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Vol. 46, No. 5

Up, down, and different: Bars see fluctuations in lawyer referral services during COVID

By Dan Kittay

The ongoing COVID pandemic has disrupted many facets of bar organizations’ lives. Bars have had to adapt to dealing with remote work, restrictions on in-person contact, and questions of how to deliver their services to members and the public.

Not the least of their concerns, for many bars, is the impact of the pandemic on their lawyer referral and information services (sometimes called lawyer referral services), which for many bars are a significant source of nondues revenue. How has COVID affected this important bar service?

While most bars interviewed for this article had an initial drop-off in calls starting in March 2020, the path since then has varied.

Michigan: ‘400 voicemails overnight’

For the State Bar of Michigan, the initial effect of the state's shutdown in March was a quiet period for LRS calls, according to Laurin' C. Roberts Thomas, the bar’s public services counsel.

That changed in July, as things started to open up. "One of the things we had always prided ourselves on was that we would return all of our calls in a single day,” Thomas says. “There was a period in July where we were getting 400 voicemails overnight."

At the top of the list of concerns for callers were unemployment questions and landlord-tenant issues. "Everything just skyrocketed for about a month solid," Thomas recalls.

The team of five staff members did the best they could to cope with call levels that were higher than they'd ever been pre-pandemic. Complicating things was something that other bars found in the contacts they received during the pandemic: Many calls were not from people who necessarily needed a lawyer.

"A lot of these people were calling because they were just frustrated and didn't know where to turn,” Thomas says, adding that “'Nobody's answering the phone at unemployment,'" was a typical complaint that staff members received. Referring them to an attorney would not have helped them, she noted.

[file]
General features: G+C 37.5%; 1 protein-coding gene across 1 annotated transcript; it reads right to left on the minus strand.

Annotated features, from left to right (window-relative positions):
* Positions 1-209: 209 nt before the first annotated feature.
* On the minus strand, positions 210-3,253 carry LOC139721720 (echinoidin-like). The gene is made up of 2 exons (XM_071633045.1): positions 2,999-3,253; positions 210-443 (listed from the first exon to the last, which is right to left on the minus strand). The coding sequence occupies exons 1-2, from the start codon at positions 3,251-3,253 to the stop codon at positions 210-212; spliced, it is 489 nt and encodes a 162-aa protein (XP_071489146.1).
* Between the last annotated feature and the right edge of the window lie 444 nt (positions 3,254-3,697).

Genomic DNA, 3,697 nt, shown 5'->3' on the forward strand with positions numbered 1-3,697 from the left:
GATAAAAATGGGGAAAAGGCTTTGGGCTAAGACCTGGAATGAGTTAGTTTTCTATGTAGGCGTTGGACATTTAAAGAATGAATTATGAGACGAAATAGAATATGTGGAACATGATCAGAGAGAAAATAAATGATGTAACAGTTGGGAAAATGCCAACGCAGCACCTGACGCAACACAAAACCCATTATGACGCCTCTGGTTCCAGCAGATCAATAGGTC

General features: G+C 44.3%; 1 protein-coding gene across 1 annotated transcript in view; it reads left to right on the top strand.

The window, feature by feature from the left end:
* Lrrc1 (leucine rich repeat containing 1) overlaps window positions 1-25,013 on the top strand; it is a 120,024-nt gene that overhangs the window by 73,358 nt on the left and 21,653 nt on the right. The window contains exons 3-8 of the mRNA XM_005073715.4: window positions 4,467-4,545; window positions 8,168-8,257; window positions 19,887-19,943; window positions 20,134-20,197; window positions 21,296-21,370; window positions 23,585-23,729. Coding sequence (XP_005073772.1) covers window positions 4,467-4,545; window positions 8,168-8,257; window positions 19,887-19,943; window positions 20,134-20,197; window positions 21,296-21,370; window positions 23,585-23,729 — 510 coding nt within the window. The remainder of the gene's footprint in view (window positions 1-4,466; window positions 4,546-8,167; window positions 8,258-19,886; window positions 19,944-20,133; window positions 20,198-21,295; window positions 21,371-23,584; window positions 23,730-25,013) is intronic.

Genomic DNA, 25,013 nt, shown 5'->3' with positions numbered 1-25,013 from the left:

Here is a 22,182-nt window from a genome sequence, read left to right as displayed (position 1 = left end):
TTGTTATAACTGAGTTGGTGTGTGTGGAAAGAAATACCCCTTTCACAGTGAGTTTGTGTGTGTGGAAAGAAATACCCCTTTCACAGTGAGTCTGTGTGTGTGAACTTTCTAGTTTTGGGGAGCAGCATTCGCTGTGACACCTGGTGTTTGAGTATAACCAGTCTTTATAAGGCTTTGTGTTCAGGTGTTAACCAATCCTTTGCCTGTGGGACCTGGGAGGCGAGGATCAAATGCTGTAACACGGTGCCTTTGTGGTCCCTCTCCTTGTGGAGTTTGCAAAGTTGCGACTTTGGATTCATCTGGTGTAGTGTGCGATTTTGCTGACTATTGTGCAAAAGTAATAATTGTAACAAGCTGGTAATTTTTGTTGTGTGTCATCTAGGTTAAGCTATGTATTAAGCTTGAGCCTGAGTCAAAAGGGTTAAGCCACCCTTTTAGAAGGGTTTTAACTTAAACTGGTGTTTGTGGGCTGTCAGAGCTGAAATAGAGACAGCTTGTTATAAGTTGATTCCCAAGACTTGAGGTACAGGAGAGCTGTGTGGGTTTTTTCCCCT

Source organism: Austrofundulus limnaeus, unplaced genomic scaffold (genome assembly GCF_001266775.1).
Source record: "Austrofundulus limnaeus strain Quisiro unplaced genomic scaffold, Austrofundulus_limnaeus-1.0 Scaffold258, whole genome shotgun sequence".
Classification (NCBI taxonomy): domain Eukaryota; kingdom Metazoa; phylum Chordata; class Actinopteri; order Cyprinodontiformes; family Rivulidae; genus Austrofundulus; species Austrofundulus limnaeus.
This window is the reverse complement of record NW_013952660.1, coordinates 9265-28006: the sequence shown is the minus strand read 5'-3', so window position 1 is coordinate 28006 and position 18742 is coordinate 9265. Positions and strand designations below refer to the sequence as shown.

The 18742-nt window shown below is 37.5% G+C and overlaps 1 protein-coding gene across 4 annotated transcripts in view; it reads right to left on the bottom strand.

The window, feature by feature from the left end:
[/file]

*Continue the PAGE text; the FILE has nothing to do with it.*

There were also questions about whether employers could force employees to wear masks, how to get COVID tests, and other issues that staff were not able to answer or provide an attorney for.

The bar set up two hotlines related to the pandemic: One offered estate planning assistance to frontline responders, and the other was for those cases where staff believed a quick response was needed. Lawyers who worked with this hotline responded within four hours.

Since the July surge, call numbers have been steadier, Thomas says; call volume now is still higher than it was pre-pandemic.

New York City: Online requests fluctuate, too

The New York City Bar also went through a drop-off in cases around the time things shut down in March 2020, says George Wolff, executive director of the bar's lawyer referral service. Call volume "went off a cliff" when New York City went into its "pause" phase, he says.

The number of calls in February 2020 was 7,355, according to Wolff. In March, the number dropped to 5,349, and in April it reached 2,721, the lowest monthly total of the year. Since then, the number has climbed, although it is still below pre-pandemic levels.

The number of online requests for lawyers has also fluctuated, dropping to a low of 549 in March 2020. Online requests hit a high of 1,082 in July and have since fallen to levels below pre-pandemic figures.

As with other bars, some of the areas of law that callers were interested in became more popular as the pandemic restrictions wore on. Landlord-tenant, probate, unemployment, and family law issues had higher numbers than before the pandemic.

New York state had an eviction moratorium that was extended several times. Wolff notes that as the deadline for the moratorium would draw near, more calls came from tenants seeking information. When the moratorium would get extended, more calls came from landlords.

San Francisco: Increased familiarity drives online requests

While the Bar Association of San Francisco offers phone service as well as an online LRIS request form, there has been an increase in the number of online requests, says Carole Conn, the bar’s director of public service programs.

"The pandemic has catapulted the familiarity of online use" in general, Conn says, and this has led to a greater use of online resources by those seeking legal help.